Starring Kristen Stewart, Dakota Fanning, Michael Shannon and Tatum O'Neil. Directed by Floria Sigismondi. 106 mins.
Rated MA 15 + (strong drug use, sex scenes and coarse language).
Another rock and roll biography – they don’t usually make for happy stories despite the seeming glamour, acclaim and money potential. This has been a staple for several decades now with films like The Doors, Eddie and the Cruisers, and Sex, Drugs and Rock and Roll.
What makes this film different? Well, it is the story of the breakthrough of the all girl band, The Runaways, in the mid 1970s. Whether the audience remembers, knows about or is able to take an interest in these girls, box office success or not will indicate. The theme has potential because of the girls and their performances and their fans in a generally male world. Some may remember Joan Jett from those times (and she appeared with Michael J. Fox in the 80s movie, Light of Day). She was the driving force behind The Runaways and has continued to perform for decades after they disbanded.
In fact, Joan Jett is one of the producers of the film. The screenplay is based on a memoir by the lead singer of The Runaways, Cherie Currie. Interestingly because of this, the film is more warts and all rather than a glamorous picture of the girls.
The two female stars of New Moon and Eclipse here show their abilities in quite different roles. However, Kristen Stewart as Joan Jett still tends to the more pensive (sometimes blank) expressions with a melancholy air that she brings to Bella and her twilight love for Edward Cullen. Dakota Fanning, on the other hand, really puts lots of energy into Cherie Currie, songs, costumes, some off-the-wall behaviour, making her dramatically far more interesting and challenging than Joan Jett. As a child actor, Dakota Fanning often seemed far too precocious for her age and quite a dominating screen presence. It is the same here. Her character is aged 15-16, as was the actress while making the film, and she is asked to be a provocative, sexual young woman with attraction to both sexes and a drug addict.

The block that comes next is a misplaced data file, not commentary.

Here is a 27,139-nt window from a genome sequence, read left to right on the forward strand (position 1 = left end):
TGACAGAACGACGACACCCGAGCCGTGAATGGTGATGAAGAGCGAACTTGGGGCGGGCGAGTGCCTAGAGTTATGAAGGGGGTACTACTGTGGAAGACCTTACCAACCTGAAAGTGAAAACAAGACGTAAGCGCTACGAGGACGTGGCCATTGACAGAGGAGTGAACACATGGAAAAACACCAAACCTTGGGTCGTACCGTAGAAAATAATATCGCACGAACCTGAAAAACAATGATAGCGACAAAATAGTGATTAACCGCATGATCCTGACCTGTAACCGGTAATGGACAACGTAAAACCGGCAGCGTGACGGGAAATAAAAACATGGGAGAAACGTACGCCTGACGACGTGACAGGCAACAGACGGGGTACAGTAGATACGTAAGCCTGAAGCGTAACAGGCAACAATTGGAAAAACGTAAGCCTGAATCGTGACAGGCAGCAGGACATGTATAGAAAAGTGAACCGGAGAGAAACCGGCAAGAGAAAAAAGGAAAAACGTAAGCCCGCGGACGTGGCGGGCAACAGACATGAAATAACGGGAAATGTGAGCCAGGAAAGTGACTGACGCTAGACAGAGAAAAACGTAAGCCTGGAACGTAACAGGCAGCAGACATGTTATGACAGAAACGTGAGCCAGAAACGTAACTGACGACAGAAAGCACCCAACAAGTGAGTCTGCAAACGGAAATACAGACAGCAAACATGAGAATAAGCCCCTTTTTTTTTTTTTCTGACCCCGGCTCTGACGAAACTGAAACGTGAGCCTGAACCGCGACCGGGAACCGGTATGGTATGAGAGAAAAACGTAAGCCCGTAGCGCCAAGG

The Runaways’ story is simplified. Joan writes and composes but is not a good singer. They come across Cherie who has done some David Bowie synchs at a concert and been hooted for her troubles. Family life is dysfunctional. She gets on well with her sister but does not allow her to tour with her. Father is alcoholic. Mother (played by Tatum O’Neill who had been an Oscar-winning child star at this same period) leaves with a new husband for Indonesia. While momentarily hesitant, Cherie heads into this music world, boots and all, and finds success, adulation, recording contracts and a tour of Japan and hounding by rabid fans. Cherie poses for magazines which annoys the others. But, it can’t last and doesn’t. Cherie is out of control and egotistic and has to go into rehab. Meanwhile, Joan and the members of the band, after some confrontations start afresh.
But, behind the scenes and in front of the scenes, is the eccentric, egocentric promoter, Kim Fowley who masterminds much of The Runaways’ success but wants to control them – until Cherie says no. He is played in alarmingly arresting fashion by Michael Shannon. Shannon is one of the most alarmingly interesting screen presences: his madman in Bug, his frightening volunteer in World Trade Center, his Oscar-nominated turn as a disturbed man in Reservation Road, his dominance of My Son, My Son, What Have Ye Done. He certainly brings Fowley alive, his madness, his menace and his touches of entrepreneurial genius.
Then, the film suddenly ends and we are informed that Fowley is still eccentric but that Joan Jett has had more than 30 years of singing and touring and Cherie Currie overcame her addictions and works as a youth counsellor. A more hopeful outcome than in so many rock and roll stories.
Hoyts Out July 15
Fr Peter Malone MSC is an associate of the Australian Catholic Office for Film & Broadcasting.